Mahovlich had his ups and his downs when he returned to the fold in ’67, dominating one night, lagging some others. The boos continued. Leafs coach and GM Punch Imlach was said to be dissatisfied, too, with Mahovlich’s defensive play, and by time Imlach sent him to Detroit in March of ’68 all the talk of rifts between coach and fans and player meant that the trade didn’t come as a surprise to many.

That’s not to say it didn’t traumatize Toronto. Indignant fans jammed the switchboard at Maple Leaf Gardens with complaining calls the morning the deal was announced, while others out in front of the rink stopped traffic on Carlton Street with their moody milling. In the wake of the trade’s announcement, The Globe and Mail reported that shares in MLG Inc. fell by $1.50 on the Toronto Stock Exchange.

For Mahovlich, the shift to Gordie Howe’s Red Wings was as good (on the ice) as a rest: he would thrive in Detroit, scoring a career-high 49 goals the following season, 1968-69. He eventually went to Montreal, where he enjoyed his best years, statistically, in a three-and-a-half-year stint that saw him help Canadiens to Stanley Cup championships in 1971 and ’73. Mahovlich played three seasons in the WHA after that, returning to Toronto as a Toro in 1975 before following the team when they moved to Birmingham, Alabama, and reconstituted as Bulls.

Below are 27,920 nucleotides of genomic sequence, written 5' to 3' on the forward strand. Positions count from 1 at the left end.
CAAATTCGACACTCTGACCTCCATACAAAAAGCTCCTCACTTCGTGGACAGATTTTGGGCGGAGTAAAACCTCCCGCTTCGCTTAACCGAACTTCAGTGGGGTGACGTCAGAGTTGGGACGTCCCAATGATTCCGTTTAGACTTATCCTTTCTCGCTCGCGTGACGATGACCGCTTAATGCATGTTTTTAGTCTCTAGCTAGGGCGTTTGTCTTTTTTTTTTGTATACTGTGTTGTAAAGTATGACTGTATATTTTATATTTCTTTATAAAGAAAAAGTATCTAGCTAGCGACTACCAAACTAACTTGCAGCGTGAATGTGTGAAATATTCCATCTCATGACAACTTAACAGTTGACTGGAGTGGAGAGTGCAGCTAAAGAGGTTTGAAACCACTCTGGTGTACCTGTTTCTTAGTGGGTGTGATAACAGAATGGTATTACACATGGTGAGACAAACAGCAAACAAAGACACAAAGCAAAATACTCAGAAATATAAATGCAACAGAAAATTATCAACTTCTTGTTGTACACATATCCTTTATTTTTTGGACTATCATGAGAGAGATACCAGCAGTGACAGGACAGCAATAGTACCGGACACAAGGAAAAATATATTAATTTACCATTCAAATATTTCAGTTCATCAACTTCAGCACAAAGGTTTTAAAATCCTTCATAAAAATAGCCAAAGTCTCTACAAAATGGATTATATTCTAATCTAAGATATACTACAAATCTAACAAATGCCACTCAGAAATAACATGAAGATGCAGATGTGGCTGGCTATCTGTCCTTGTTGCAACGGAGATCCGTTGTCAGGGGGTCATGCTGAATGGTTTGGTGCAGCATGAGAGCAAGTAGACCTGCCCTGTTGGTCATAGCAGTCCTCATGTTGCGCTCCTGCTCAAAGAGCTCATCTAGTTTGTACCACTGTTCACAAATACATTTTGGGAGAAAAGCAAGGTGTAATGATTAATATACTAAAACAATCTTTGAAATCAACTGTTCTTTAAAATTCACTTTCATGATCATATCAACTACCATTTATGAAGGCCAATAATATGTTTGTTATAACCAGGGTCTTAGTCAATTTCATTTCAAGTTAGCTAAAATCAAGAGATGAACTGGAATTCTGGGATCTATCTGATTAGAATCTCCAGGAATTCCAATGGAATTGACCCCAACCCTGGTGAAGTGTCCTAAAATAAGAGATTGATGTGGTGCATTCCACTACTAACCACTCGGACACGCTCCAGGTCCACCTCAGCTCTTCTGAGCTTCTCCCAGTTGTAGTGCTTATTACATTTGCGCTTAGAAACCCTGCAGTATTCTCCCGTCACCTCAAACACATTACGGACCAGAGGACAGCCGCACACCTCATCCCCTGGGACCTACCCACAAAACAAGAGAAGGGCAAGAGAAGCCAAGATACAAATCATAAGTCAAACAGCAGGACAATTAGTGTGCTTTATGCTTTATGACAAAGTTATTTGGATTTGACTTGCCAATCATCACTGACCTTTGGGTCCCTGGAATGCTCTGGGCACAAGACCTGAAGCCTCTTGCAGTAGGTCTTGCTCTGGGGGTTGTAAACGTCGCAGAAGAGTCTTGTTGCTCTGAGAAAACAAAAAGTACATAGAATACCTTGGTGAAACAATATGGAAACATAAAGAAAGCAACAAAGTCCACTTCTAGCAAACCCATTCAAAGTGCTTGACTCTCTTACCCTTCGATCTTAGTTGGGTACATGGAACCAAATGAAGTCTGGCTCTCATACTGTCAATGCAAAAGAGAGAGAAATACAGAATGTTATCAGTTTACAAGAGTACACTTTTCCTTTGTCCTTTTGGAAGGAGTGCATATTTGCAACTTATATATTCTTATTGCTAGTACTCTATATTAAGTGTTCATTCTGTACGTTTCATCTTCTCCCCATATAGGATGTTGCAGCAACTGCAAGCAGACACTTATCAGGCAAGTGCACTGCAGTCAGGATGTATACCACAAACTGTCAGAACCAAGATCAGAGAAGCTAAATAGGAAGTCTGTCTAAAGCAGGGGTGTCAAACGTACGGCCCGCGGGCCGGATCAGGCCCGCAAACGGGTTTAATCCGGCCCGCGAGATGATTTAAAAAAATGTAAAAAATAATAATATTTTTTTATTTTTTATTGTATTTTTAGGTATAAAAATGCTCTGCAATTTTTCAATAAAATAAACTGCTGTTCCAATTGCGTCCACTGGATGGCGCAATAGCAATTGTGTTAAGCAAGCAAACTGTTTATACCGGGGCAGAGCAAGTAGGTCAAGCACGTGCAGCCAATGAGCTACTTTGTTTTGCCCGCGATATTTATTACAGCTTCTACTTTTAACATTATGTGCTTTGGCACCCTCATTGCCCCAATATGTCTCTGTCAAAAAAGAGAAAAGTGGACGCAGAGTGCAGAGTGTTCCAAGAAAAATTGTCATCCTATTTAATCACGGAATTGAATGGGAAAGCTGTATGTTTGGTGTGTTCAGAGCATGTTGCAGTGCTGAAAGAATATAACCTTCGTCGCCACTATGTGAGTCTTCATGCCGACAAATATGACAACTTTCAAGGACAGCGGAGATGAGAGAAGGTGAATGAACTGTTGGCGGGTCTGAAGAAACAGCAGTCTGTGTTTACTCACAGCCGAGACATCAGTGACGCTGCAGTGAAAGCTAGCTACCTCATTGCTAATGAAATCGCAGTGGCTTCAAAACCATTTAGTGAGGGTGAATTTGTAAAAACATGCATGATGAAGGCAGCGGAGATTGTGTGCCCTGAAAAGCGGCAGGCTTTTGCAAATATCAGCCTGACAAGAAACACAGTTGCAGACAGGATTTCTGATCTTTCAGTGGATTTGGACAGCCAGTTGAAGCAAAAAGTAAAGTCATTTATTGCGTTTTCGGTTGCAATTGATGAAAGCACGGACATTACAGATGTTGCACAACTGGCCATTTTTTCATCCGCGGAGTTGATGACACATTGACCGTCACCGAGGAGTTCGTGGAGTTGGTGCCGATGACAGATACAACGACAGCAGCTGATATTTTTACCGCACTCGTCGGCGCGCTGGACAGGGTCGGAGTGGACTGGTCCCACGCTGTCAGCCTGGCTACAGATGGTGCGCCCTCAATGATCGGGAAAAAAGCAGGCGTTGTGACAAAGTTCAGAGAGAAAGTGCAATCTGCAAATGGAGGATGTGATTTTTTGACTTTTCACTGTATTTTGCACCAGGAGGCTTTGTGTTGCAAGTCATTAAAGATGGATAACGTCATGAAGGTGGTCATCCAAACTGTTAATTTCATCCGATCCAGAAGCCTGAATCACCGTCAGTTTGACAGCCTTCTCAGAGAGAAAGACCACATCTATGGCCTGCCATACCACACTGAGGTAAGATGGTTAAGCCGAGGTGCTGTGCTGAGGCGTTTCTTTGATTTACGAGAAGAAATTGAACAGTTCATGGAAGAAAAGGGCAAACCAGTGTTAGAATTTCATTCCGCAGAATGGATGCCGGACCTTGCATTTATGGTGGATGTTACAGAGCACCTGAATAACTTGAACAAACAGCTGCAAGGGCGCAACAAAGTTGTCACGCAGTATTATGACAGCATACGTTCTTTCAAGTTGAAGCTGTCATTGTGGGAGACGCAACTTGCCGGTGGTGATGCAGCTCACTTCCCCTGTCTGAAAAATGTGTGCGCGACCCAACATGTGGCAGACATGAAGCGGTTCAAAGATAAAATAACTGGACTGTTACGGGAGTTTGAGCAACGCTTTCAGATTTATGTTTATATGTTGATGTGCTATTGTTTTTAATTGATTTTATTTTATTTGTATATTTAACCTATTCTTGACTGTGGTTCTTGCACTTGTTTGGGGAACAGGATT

Lightly interrogated by Norman Brown for the 1965 edition of Canadian Boy, a magazine published by the Boy Scouts of Canada, Mahovlich had said he thought he had another eight years of hockey in him. “I don’t know. I’d say I might quit around 34 or 35.”